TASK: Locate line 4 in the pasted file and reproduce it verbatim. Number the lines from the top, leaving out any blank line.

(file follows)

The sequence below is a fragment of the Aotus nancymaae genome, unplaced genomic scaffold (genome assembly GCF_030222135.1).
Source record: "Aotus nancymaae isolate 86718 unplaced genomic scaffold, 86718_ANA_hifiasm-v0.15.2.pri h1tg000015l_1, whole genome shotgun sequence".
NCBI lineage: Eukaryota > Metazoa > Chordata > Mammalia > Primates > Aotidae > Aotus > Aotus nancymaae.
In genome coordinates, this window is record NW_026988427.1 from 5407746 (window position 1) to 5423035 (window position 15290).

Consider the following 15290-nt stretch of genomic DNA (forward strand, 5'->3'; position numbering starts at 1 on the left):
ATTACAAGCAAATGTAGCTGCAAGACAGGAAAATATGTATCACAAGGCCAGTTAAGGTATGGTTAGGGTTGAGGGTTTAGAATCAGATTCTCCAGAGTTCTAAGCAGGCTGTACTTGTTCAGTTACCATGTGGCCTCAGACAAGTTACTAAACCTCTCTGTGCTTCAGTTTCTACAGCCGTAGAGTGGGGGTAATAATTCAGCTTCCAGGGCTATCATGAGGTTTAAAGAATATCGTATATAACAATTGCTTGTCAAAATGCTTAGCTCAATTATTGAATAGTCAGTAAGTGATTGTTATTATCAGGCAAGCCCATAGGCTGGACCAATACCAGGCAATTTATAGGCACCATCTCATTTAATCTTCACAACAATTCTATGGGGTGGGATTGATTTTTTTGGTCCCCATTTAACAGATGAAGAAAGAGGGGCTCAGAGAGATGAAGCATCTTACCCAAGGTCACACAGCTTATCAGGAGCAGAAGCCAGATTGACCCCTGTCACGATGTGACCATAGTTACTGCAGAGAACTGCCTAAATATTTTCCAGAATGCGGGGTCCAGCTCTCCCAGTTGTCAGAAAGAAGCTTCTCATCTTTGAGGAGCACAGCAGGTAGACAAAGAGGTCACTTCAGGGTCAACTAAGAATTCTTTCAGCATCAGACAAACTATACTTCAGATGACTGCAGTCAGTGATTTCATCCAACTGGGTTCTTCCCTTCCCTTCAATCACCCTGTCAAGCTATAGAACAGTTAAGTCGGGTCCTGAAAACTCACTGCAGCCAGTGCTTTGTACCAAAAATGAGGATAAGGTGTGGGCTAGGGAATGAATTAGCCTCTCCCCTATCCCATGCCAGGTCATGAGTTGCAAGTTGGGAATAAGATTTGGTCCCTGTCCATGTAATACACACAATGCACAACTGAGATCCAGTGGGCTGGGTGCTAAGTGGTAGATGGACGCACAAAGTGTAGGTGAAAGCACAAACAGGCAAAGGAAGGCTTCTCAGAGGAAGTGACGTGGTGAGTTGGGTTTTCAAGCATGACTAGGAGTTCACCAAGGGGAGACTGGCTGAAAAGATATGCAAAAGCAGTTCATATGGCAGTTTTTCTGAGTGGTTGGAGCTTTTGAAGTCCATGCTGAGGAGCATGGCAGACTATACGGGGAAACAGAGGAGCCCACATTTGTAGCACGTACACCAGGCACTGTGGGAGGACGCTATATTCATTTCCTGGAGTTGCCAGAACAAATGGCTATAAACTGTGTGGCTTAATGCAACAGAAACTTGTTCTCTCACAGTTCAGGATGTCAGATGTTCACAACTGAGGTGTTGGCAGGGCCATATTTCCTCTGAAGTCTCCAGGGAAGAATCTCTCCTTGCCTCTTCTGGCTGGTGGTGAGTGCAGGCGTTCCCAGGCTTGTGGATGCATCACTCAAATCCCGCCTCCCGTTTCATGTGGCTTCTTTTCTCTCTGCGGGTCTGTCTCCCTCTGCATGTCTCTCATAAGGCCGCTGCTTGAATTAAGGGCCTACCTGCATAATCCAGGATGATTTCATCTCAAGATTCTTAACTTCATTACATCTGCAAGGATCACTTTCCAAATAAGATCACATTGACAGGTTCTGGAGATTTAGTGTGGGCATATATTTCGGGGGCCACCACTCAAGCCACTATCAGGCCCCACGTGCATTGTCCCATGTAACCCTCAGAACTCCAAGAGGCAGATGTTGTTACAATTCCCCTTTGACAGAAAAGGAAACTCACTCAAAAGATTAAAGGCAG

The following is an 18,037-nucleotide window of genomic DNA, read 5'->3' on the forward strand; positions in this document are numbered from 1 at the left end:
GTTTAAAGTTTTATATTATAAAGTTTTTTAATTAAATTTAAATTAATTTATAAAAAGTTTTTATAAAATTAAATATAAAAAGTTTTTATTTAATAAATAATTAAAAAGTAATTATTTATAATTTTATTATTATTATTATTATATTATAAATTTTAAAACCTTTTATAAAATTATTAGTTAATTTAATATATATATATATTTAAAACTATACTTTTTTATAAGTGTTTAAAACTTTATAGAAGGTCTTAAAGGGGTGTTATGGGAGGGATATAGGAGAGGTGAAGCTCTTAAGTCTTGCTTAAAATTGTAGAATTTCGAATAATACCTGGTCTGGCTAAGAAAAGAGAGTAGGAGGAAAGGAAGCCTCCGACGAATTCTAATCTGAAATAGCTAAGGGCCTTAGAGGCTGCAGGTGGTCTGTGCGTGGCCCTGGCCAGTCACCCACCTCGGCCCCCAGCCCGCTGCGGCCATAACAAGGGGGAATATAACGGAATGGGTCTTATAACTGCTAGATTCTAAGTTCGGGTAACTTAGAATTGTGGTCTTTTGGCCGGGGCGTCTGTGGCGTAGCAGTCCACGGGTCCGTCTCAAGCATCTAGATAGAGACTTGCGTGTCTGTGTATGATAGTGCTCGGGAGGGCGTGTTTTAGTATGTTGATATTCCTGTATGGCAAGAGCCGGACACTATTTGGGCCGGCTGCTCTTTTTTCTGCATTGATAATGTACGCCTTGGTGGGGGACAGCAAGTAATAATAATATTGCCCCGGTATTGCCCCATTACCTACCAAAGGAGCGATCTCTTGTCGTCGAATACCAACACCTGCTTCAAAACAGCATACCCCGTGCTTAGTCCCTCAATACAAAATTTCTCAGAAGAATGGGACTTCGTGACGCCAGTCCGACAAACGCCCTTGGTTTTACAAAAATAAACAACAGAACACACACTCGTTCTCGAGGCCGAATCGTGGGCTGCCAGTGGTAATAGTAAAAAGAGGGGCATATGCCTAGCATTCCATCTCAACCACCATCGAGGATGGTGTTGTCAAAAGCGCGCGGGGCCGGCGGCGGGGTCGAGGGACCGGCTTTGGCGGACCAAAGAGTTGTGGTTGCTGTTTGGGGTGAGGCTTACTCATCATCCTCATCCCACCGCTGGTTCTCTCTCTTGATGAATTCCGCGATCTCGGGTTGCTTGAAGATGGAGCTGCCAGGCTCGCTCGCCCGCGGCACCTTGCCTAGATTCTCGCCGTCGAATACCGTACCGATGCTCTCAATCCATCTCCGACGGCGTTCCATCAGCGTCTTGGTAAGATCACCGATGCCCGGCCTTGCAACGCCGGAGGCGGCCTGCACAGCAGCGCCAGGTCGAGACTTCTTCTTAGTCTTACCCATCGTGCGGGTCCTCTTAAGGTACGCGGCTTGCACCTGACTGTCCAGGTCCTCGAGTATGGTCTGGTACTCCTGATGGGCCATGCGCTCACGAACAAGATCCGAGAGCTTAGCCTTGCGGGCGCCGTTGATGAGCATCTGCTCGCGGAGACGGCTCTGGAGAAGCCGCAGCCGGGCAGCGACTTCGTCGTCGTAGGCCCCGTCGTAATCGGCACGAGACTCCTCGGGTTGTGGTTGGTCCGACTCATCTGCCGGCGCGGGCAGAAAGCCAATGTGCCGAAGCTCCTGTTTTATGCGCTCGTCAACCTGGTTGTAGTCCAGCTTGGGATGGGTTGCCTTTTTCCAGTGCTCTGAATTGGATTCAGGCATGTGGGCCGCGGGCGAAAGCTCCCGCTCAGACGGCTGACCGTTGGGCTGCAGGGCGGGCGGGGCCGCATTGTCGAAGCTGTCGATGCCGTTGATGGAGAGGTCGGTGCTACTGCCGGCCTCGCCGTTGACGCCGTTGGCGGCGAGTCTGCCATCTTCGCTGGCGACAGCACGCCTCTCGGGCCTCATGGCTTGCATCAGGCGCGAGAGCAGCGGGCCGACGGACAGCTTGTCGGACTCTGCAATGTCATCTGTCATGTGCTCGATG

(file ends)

In genome coordinates, this window is record NW_026988427.1 from 5407746 (window position 1) to 5423035 (window position 15290).